24 July 2015, Friday – Funeral in Le Vernet (2)

°FOUR MONTHS AFTER THE DISASTER°
Before breakfast we swim a few laps in the pool, which is practically empty. Most of the guests are still sleeping. The warm night has managed to cool the water a bit so it is refreshing. The sky is almost cloudless and it looks like it´ll be a sunny day. Hopefully, it won´t rain in the mountains during the ceremony. I enjoyed gliding through the water although it was more strenuous than I expected. I´ve had no energy since Jens´s death, even for sport.
Back in the hotel room, we watch the ZDF Morgenmagazin interview on our smartphone which was taped yesterday. It´s strange to see ourselves on TV.
The horrific disaster in the Alps of southern France has attracted even more media attention due to the gruesome circumstances. The media satisfies the public´s interest and can get to the bottom of what went wrong, but can also be deeply hurtful, as happened in the case of a German family member. Unbeknownst to him, he was photographed in a state of devastation, his face contorted in pain, which is why the organisers reassure us we will be tightly shielded from reporters.
The buses are scheduled to leave for Le Vernet at 10 am, but we have to wait another hour as the plane from Spain arrives late. The family members are being transported in a convoy. Finally we leave. At Marseille airport we meet the new arrivals, including Melanie, who have arrived on a special direct flight from Düsseldorf.
Altogether there are nearly 300 mourners from different countries on seven buses, accompanied by a police escort with blue lights flashing. They make sure we have no problems getting through traffic.
The sun beats down and the air-conditioning swirls around us pleasantly. The closer we get to the high peaks, the less we speak. Increasingly dark storm clouds threaten the passing countryside, signifying turbulent weather.
Having to face the second gravesite fills us with trepidation.
We reach Le Vernet around 2.15 pm in the pouring rain and our bus parks in the queue next to the other buses. We get off. French police officers push rain covers or umbrellas into our hands, which we gratefully accept as no one in sunny Marseille had reckoned with such a change in the weather. We are led to one of the spacious white tents which have been set up on the meadow. Here we can collect ourselves. An inviting buffet of drinks and snacks has been laid out. Melanie was on one of the first buses and has saved a table for us.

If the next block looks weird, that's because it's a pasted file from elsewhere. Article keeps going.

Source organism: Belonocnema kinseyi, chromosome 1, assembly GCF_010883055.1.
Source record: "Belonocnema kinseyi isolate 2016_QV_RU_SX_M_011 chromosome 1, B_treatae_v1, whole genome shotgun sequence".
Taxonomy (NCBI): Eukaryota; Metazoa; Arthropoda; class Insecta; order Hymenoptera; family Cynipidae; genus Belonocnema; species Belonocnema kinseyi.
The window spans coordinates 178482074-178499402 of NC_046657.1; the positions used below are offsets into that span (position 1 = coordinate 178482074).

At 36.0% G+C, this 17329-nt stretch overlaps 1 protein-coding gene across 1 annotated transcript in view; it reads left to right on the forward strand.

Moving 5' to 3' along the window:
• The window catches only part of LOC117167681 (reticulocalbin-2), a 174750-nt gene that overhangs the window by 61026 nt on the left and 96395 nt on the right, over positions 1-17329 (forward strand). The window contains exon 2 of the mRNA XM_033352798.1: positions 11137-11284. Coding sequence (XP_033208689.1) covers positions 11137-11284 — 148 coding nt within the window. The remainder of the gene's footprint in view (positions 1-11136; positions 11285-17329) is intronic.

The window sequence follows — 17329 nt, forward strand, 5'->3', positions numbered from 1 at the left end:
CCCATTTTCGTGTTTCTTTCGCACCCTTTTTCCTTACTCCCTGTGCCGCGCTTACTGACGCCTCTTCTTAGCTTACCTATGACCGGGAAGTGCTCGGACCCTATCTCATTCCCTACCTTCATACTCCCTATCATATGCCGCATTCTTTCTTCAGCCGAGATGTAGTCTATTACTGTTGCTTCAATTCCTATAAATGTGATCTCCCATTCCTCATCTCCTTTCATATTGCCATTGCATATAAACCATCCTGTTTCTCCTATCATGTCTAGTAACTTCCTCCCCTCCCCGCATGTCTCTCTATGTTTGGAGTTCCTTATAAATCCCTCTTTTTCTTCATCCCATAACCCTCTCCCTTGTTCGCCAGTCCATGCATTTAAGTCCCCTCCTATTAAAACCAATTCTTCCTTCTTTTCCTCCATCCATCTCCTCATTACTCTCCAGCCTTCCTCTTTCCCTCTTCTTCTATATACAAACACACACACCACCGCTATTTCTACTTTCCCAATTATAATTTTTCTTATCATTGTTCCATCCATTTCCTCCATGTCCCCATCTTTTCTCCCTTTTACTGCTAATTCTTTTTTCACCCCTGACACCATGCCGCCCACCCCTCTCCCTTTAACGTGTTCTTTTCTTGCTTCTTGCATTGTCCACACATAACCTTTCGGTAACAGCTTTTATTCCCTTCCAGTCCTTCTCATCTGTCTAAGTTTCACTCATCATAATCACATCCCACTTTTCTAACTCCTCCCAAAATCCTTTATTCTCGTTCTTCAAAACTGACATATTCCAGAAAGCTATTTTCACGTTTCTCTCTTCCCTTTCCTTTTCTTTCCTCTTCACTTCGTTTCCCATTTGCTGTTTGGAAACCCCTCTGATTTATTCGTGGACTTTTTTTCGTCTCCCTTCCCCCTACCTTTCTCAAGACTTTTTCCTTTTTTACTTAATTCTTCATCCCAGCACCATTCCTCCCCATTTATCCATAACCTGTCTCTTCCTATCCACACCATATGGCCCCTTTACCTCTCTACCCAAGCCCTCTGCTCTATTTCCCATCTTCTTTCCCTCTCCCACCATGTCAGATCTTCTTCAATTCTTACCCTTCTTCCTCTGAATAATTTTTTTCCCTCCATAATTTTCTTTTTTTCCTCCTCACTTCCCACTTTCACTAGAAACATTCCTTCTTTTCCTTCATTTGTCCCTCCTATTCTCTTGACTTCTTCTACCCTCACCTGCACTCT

The ceremony is scheduled to begin at 3 pm with the laying of flowers by the Prefect of the Départements Alpes-de-haute Provence as well as diplomatic representatives, so we set off. Heavy rain blows at us from all sides. We stand behind crowded rows of chairs under a large tent tarpaulin. Huge amounts of water bucket down on it threateningly. Doubtfully we look up. Will it hold the weight? Flashes of lightning crackle down followed by a resounding clap of thunder. Do the deceased victims want to tell us something? Is it the rage of our loved ones at the injustice inflicted on them and us at the unwanted separation? The heavens weep in the face of abject misery.
Regional French politicians and delegates from the German government as well as Germanwings lay wreaths. Carsten Spohr, Chief Executive Officer of Lufthansa, is not attending the memorial service because of the open letter written by parents of the Haltern victims. He does not want to make the tense atmosphere worse. His reaction is appropriate and in this situation we are relieved at his absence.
Clergy of various religions offer prayers, including the bishop of Digne-les-Bains.
The ceremony is over. The rain eases off until it´s just spitting.
People throng towards the memorial stone to see the flower arrangements and wreaths at its base and read the inscriptions on the ribbons.

Again and again our gazes are drawn to the massif, which exerts a magical attraction on us. Behind it the inconceivable horror took place. Pressed closely together, the mountains reach towards the clouds as if they wanted to hide the site or preferably turn the clock back to a time before the tragedy.
We splash through puddles in the meadow because we want to go to the chapel, where the locals have lovingly collected all the items family members have placed around the memorial.
At the door we are greeted by Jens´s blue triathlon suit which Melanie and his sport friends brought along with them on a previous visit. It´s on a table with mementoes from the other victims. Our tears flow endlessly.
We make our way back to the tent. I discover the reporters´ base a reasonable distance away. No one bothers us.

(To be continued)

© Brigitte Voß / Translation: Ellen Rosenbaum

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